Rather Than Tackle Immigration Reform, GOP Wants To Risk National Security For Mass Deportations
For the last year and a half, Speaker John Boehner (R-OH) has said in a number of forums that he wants to pass comprehensive immigration reform. Rather than pass the bipartisan immigration reform plan approved by the Senate, however, Boehner sat on his hands and let that bill expire with the end of the last Congress. Now, in week two of the new Congress, Republicans on Capitol Hill have taken an approach that makes it crystal clear that any rhetoric about the need for immigration reform is nothing but lip service.
As part of the must-pass funding bill for the Department of Homeland Security, the House GOP has introduced a provision that regressively seeks to repeal the President’s immigration policies, effectively threatening mass deportations, exposing millions of American families to potential separation, and putting our national security at risk. As we saw in France last week, keeping the country safe from terrorism is imperative, and threatening to shut down the Department of Homeland Security over common-sense immigration priorities is shamefully irresponsible.
The Republican deportation plan has three main components to increase deportations:
- First, Republicans want to effectively repeal the President’s executive action that is expected to shield nearly 5 million undocumented immigrants from deportation. This group consists of parents of U.S. citizens, as well as DREAMers who were not originally eligible for the 2012 DACA program.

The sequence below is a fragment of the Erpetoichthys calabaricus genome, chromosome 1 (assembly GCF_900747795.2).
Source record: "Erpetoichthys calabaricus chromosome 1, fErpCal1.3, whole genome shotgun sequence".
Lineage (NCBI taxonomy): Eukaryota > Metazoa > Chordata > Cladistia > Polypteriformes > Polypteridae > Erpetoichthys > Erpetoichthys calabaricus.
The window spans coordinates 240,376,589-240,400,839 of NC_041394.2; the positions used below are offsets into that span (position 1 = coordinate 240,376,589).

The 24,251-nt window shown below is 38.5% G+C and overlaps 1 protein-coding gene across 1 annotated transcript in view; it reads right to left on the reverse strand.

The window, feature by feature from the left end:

Second, the bill would also effectively repeal DACA, exposing over 600,000 DREAMers to the threat of deportation once again.
- Third, House Republicans are trying to undo DHS’s enforcement priorities, which target serious offenders rather than indiscriminately going after long-time residents or family members.
When you add all these measures up, you get a near-total repeal of federal immigration policies that the Obama administration has built in light of Congress’s failure to pass comprehensive immigration reform. That amounts to more of the same from Republicans, who for years have attacked immigrants and their families, whether through repeated votes against DACA or 25-state partisan lawsuit against the President’s executive action.
This policy doesn’t just hurt families, it also hurts our national security. Allowing low-priority immigrants to come forward, pass background checks, and request deferred action means fewer people living under the radar, beyond the reach of law enforcement.
BOTTOM LINE: After refusing to allow a vote on a bipartisan immigration reform bill last year, House Republicans now want to cement the status quo in pursuit of their extreme agenda of mass deportations. Instead of supporting actions that would help keep families together, make our country more secure, and ensure that everyone is paying their taxes, Republicans are playing politics with critically important national security funding at a time when we remain on high alert for terrorist threats. It is irresponsible, it is reckless and it is a waste of time that should instead be spent passing bipartisan, comprehensive reform.
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